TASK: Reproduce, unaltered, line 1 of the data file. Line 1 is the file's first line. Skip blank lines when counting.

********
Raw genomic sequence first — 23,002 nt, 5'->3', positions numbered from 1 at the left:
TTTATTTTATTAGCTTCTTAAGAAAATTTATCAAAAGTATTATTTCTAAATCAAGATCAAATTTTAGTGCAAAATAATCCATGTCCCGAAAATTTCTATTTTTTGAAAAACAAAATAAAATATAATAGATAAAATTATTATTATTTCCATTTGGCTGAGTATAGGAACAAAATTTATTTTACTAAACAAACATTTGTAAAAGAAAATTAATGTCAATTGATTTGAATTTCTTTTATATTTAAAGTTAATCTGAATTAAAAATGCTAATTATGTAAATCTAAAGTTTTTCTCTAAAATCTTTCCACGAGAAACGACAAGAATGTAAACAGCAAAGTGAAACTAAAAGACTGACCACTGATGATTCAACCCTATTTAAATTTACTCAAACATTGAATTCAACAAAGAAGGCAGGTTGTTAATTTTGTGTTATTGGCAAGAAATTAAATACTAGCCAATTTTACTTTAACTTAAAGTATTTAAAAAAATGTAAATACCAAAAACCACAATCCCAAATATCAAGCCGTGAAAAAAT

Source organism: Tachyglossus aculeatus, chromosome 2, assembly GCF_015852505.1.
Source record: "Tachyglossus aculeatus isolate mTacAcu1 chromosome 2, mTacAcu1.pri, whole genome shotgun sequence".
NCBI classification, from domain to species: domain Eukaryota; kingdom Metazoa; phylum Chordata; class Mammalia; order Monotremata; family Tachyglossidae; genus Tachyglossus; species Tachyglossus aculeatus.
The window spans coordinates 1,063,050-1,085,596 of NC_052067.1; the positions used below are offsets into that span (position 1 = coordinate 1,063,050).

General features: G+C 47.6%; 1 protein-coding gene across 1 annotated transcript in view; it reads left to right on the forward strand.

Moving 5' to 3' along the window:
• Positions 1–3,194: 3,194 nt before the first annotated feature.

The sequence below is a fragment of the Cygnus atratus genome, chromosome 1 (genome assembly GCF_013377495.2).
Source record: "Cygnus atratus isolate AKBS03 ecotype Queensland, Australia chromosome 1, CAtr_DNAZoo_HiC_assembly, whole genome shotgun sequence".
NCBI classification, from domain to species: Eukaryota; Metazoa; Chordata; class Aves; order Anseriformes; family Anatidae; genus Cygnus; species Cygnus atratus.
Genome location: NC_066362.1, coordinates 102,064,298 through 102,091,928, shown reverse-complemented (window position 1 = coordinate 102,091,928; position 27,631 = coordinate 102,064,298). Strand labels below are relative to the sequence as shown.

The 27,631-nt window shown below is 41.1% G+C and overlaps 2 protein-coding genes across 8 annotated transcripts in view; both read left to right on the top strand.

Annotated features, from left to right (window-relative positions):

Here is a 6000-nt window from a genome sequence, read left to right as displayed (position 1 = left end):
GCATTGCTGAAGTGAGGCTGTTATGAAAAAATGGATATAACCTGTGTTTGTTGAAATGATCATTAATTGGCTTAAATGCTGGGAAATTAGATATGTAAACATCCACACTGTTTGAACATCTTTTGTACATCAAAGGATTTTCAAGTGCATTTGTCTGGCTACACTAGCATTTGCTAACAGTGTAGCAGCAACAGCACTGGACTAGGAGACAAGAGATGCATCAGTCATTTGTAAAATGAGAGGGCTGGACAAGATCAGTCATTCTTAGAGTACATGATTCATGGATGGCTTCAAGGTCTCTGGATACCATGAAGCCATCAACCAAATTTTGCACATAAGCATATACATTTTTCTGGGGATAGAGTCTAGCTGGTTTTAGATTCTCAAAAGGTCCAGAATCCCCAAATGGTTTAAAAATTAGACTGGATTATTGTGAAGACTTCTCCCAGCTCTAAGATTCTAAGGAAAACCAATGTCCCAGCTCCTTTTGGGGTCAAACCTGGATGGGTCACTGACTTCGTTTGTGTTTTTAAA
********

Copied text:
Raw genomic sequence first — 23,002 nt, 5'->3', positions numbered from 1 at the left: